The oldest known siddur in the world. From the 9th century[1]

A siddur (Hebrew: סִדּוּר sīddūr, [siˈduʁ, 'sɪdəʁ]; plural siddurim סִדּוּרִים [siduˈʁim]) is a Jewish prayer book containing a set order of daily prayers. The word siddur comes from the Hebrew root ס־ד־ר‎, meaning 'order.'

Other terms for prayer books are tefillot (תְּפִלּוֹת‎) among Sephardi Jews, tefillah among German Jews, and tiklāl (תכלאל) among Yemenite Jews.


The earliest parts of Jewish prayer books are the Shema Yisrael ("Hear O Israel") (Deuteronomy 6:4 et seq) and the Priestly Blessing (Numbers 6:24-26), which are in the Torah. A set of eighteen (currently nineteen) blessings called the Shemoneh Esreh or the Amidah (Hebrew, "standing [prayer]"), is traditionally ascribed to the Great Assembly in the time of Ezra, at the end of the biblical period.[2]

The name Shemoneh Esreh, literally "eighteen", is a historical anachronism, since it now contains nineteen blessings. It was only near the end of the Second Temple period that the eighteen prayers of the weekday Amidah became standardized. Even at that time their precise wording and order was not yet fixed, and varied from locale to locale. Many modern scholars[who?] believe that parts of the Amidah came from the Hebrew apocryphal work Ben Sira.[citation needed]

According to the Talmud, soon after the destruction of the Temple in Jerusalem a formal version of the Amidah was adopted at a rabbinical council in Yavne, under the leadership of Gamaliel II and his colleagues. However, the precise wording was still left open. The order, general ideas, opening and closing lines were fixed. Most of the wording was left to the individual reader. It was not until several centuries later that the prayers began to be formally fixed. By the Middle Ages the texts of the prayers were nearly fixed, and in the form in which they are still used today.

The Siddur was printed by Soncino in Italy as early as 1486, though a Siddur was first mass-distributed only in 1865.[3] The Siddur began appearing in the vernacular as early as 1538.[3] The first English translation was published in London in 1738 by an author writing under the pseudonym Gamaliel ben Pedahzur; a different translation was released in the United States in 1837.[3]


Readings from the Torah (five books of Moses) and the Nevi'im ("Prophets") form part of the prayer services. To this framework various Jewish sages added, from time to time, various prayers, and, for festivals especially, numerous hymns.

The earliest existing codification of the prayerbook was drawn up by Amram ben Sheshna of Sura Academy in Sawad, the Abbasid Caliphate, an area known as "Babylonia" in Jewish texts, about 850 CE (Seder Rav ʿAmram). Half a century later, Saadia Gaon, also of Sura, composed a siddur (see Siddur of Saadia Gaon), in which the rubrical matter is in Judeo-Arabic. These were the basis of Simhah ben Samuel of Vitry's 11th century Machzor Vitry, which was based on the ideas of his teacher, Rashi. Another formulation of the prayers was that appended by Maimonides to the Book of Love in his Mishneh Torah: this forms the basis of the Yemenite liturgy, and has had some influence on other rites. From this point forward all Jewish prayerbooks had the same basic order and contents.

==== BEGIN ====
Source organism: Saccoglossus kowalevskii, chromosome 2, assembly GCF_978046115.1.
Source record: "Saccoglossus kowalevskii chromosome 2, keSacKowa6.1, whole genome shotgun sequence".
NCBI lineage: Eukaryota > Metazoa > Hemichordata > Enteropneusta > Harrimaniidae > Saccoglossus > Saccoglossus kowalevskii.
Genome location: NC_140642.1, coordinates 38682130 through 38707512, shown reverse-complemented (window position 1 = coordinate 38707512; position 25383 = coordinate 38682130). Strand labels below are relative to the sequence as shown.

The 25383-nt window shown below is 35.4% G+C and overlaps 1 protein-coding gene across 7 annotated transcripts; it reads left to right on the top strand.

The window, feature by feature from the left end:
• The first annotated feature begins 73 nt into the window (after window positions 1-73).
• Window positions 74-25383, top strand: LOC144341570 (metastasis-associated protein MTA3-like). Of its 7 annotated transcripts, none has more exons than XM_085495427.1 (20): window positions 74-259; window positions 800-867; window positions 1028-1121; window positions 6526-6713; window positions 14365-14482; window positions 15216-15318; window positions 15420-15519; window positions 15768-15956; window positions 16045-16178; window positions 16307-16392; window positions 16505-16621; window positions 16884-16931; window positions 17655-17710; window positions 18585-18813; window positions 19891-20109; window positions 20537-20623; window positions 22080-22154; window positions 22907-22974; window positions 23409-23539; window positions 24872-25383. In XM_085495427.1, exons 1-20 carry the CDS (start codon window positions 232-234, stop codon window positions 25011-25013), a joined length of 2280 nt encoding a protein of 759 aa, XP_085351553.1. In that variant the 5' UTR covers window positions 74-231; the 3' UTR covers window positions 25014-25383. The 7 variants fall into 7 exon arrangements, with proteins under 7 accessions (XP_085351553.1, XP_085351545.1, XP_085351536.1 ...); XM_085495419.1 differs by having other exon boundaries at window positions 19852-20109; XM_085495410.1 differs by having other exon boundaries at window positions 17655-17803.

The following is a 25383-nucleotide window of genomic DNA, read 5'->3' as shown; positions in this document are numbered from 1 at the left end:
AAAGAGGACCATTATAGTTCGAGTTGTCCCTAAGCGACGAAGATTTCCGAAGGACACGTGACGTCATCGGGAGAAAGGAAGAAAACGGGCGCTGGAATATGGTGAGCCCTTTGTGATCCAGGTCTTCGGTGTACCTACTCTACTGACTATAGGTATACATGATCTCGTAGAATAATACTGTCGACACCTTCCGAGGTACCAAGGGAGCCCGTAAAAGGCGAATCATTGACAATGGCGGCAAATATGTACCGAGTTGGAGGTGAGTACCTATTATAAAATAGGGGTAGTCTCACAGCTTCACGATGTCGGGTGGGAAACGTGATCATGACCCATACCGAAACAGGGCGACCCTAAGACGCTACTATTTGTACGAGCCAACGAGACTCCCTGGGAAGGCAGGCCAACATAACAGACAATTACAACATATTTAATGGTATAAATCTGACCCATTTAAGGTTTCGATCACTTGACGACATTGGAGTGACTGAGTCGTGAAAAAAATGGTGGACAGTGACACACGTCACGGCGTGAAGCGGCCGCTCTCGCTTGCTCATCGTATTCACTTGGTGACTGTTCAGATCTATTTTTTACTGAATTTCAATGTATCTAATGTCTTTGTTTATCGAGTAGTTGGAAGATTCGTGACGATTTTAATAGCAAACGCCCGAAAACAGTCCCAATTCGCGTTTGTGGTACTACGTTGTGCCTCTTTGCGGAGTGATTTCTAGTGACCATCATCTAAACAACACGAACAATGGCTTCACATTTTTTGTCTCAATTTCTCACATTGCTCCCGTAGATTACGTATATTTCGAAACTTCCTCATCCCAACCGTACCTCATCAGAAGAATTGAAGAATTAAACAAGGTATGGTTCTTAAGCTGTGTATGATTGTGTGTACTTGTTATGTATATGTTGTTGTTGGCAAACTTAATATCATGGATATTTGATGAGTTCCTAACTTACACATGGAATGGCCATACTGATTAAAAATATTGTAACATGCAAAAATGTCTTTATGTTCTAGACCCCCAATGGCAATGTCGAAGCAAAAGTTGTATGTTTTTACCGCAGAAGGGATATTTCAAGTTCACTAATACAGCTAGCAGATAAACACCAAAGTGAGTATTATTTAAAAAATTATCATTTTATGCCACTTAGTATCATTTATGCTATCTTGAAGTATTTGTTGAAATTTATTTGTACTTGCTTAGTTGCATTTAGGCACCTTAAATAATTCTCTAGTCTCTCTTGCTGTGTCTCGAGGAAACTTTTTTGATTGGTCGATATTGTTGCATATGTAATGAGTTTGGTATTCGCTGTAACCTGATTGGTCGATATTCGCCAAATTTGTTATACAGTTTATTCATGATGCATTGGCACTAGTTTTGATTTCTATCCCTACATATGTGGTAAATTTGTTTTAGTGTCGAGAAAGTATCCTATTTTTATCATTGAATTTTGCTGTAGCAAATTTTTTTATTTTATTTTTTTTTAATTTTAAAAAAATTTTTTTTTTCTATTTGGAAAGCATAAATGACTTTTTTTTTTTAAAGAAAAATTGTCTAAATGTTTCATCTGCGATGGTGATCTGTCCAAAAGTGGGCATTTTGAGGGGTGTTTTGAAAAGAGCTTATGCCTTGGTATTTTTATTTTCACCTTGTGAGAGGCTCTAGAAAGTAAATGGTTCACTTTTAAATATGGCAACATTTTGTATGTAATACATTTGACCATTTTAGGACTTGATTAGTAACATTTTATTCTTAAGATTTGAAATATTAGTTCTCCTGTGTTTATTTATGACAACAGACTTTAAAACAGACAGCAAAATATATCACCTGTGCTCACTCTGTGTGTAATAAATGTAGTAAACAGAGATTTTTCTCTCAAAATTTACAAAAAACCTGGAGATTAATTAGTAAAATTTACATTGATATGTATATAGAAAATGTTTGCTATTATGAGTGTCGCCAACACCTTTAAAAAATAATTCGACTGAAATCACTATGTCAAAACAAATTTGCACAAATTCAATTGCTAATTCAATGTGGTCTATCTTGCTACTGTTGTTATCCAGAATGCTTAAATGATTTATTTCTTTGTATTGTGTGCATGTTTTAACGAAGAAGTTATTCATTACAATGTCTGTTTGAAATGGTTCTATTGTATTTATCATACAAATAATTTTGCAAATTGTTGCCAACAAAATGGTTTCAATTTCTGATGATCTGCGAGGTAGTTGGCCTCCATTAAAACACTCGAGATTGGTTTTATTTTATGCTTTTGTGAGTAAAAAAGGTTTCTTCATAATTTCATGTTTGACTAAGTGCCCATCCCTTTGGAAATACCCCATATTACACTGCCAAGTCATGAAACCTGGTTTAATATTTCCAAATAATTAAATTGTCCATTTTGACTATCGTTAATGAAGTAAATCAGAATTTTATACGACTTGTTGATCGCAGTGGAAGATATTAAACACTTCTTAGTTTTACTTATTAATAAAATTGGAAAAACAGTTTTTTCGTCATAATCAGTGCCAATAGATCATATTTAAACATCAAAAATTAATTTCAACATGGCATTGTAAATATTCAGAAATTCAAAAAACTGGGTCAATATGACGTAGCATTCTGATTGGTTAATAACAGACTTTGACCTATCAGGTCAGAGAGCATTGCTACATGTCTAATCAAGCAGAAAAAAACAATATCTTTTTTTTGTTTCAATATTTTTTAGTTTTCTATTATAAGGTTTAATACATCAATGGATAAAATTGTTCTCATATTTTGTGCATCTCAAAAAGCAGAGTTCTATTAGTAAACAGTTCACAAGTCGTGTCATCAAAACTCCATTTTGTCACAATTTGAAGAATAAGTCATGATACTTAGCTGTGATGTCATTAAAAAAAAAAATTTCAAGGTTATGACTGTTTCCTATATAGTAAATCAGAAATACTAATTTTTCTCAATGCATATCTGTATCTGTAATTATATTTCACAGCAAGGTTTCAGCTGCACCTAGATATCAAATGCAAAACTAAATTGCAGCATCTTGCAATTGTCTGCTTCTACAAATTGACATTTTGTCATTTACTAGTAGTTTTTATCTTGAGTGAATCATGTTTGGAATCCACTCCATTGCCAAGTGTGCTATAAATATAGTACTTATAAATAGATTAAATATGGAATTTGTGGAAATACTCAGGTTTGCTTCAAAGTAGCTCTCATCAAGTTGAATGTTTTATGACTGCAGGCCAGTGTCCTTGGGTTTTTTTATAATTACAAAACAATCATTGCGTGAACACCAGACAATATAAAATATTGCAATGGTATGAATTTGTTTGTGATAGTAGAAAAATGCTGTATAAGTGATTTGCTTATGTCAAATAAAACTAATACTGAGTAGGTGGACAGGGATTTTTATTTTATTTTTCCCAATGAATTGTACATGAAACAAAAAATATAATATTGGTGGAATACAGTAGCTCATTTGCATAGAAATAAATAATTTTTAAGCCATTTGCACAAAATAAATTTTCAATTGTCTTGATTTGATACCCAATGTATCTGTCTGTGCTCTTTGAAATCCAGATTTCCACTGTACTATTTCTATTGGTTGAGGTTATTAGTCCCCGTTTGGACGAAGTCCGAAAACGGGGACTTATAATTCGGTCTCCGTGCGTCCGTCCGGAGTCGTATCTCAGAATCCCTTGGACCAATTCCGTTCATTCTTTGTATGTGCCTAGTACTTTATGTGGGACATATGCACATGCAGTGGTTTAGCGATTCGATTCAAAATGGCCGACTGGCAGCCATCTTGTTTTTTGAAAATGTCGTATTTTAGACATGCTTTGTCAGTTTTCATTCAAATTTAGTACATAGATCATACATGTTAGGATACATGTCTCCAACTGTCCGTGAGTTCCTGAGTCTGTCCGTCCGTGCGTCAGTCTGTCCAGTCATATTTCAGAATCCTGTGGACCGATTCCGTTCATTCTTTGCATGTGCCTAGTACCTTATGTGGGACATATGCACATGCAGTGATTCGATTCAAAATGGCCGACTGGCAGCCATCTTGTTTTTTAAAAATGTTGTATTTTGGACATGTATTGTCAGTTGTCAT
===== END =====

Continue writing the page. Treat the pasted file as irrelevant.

Two authoritative versions of the Ashkenazi siddur were those of Shabbetai Sofer in the 16th century and Seligman Baer in the 19th century; siddurim have also been published reflecting the views of Jacob Emden and the Vilna Gaon.

Different Jewish rites

Main article: Nusach (Jewish custom)

Nusach Ashkenaz Siddur from Irkutsk, Russia, printed in 1918

There are differences among, amongst others, the Sephardic (including Spanish and Portuguese and Mizrachim), Teimani (Yemenite), Hasidic, Ashkenazic (divided into German, Polish and other European and eastern-European rites), Bené Roma or Italkim, Romaniote (Greek, once extending to Turkey, Crimea and the southern Italian peninsula) and also Persian, Kurdish, Bukharian, Georgian, Mountain Jewish, Ethiopian and Cochin-Jewish liturgies. Most of these are slight differences in the wording of the prayers; for instance, Oriental Sephardic and some Hasidic prayer books state "חננו מאתך חכמה בינה ודעת", "Graciously bestow upon us from You wisdom (ḥochmah), understanding (binah) and knowledge (daat)", in allusion to the Kabbalistic sefirot of those names, while the Nusach Ashkenaz, as well as Western Sephardic and other Hasidic versions retain the older wording "חננו מאתך דעה בינה והשכל", "Graciously bestow upon us from You knowledge, understanding, and reason". In some cases, however, the order of the preparation for the Amidah is drastically different, reflecting the different halakhic and kabbalistic formulae that the various scholars relied on in assembling their prayer books, as well as the minhagim, or customs, or their locales.

Some forms of the Sephardic rite are considered to be very overtly kabbalistic, depending on how far they reflect the ritual of Isaac Luria (see Lurianic Kabbalah). This is partly because the Tetragrammaton frequently appears with varying vowel points beneath the letters (unpronounced, but to be meditated upon) and different Names of God appear in small print within the final hei (ה) of the Tetragrammaton. In some editions, there is a Psalm in the preparations for the Amidah that is printed in the outline of a menorah, and the worshipper meditates on this shape as he recites the psalm.

While the Ashkenazic rite does contain some kabbalistic elements, such as acrostics and allusions to the sefirot ("To You, God, is the greatness [gedullah], and the might [gevurah], and the glory [tiferet], longevity [netzach],..." etc.), these are not easily seen unless the reader is already initiated. It is notable that although many other traditions avoid using the poem Anim Zemiroth on the Sabbath, for fear that its holiness would be less appreciated due to the frequency of the Sabbath, the poem is usually sung by Ashkenazi congregations before concluding the Sabbath Musaf service with the daily psalm. The ark is opened for the duration of the song.